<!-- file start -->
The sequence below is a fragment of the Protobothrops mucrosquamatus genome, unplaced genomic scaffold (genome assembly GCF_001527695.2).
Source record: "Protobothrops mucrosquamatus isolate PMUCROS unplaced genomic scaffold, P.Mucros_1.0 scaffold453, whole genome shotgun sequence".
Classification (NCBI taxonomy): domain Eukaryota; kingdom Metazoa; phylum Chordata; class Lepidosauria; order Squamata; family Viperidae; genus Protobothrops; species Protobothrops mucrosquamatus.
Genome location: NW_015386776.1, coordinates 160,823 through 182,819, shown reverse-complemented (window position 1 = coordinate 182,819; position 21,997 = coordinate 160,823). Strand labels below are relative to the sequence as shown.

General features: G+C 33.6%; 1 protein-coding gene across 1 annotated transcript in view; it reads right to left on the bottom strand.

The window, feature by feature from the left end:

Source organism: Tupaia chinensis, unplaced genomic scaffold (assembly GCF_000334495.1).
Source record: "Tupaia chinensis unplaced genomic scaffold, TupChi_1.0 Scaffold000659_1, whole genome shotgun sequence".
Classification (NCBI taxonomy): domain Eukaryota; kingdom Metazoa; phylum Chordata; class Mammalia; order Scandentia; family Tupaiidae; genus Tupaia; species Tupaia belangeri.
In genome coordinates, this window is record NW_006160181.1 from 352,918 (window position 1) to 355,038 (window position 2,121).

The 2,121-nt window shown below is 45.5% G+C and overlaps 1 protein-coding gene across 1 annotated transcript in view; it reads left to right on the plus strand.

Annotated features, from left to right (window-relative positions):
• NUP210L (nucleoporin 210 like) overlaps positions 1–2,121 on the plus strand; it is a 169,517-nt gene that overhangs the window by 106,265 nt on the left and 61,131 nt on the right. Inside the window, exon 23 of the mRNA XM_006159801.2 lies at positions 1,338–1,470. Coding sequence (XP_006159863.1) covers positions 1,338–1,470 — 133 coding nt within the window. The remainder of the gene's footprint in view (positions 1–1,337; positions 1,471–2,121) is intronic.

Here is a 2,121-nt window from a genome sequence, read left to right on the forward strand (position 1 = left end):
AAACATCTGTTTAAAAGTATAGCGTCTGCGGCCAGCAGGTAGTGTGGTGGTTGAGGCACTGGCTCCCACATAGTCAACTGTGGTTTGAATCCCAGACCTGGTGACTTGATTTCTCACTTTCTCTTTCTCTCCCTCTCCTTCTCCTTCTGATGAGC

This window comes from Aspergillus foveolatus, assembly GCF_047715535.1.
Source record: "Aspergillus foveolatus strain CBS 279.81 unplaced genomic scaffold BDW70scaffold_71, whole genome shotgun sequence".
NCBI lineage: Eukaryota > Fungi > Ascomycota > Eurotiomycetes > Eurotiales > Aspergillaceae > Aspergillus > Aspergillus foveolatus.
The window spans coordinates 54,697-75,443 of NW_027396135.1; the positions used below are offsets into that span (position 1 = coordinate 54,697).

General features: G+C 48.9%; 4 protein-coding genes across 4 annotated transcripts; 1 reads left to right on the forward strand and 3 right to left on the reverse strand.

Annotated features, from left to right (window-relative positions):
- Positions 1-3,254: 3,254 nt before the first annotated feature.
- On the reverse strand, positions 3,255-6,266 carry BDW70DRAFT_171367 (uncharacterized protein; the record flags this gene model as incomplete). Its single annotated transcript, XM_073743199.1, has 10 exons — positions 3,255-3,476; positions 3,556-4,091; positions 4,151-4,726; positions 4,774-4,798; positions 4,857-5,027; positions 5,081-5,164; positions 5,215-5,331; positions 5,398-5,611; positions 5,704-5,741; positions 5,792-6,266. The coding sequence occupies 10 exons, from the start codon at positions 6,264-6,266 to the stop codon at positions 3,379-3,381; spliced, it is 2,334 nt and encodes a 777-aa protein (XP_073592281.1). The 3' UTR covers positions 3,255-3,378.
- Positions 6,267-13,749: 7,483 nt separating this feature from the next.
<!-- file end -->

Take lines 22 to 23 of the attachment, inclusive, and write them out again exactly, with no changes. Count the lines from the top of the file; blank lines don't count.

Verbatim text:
- Positions 1-3,254: 3,254 nt before the first annotated feature.
- On the reverse strand, positions 3,255-6,266 carry BDW70DRAFT_171367 (uncharacterized protein; the record flags this gene model as incomplete). Its single annotated transcript, XM_073743199.1, has 10 exons — positions 3,255-3,476; positions 3,556-4,091; positions 4,151-4,726; positions 4,774-4,798; positions 4,857-5,027; positions 5,081-5,164; positions 5,215-5,331; positions 5,398-5,611; positions 5,704-5,741; positions 5,792-6,266. The coding sequence occupies 10 exons, from the start codon at positions 6,264-6,266 to the stop codon at positions 3,379-3,381; spliced, it is 2,334 nt and encodes a 777-aa protein (XP_073592281.1). The 3' UTR covers positions 3,255-3,378.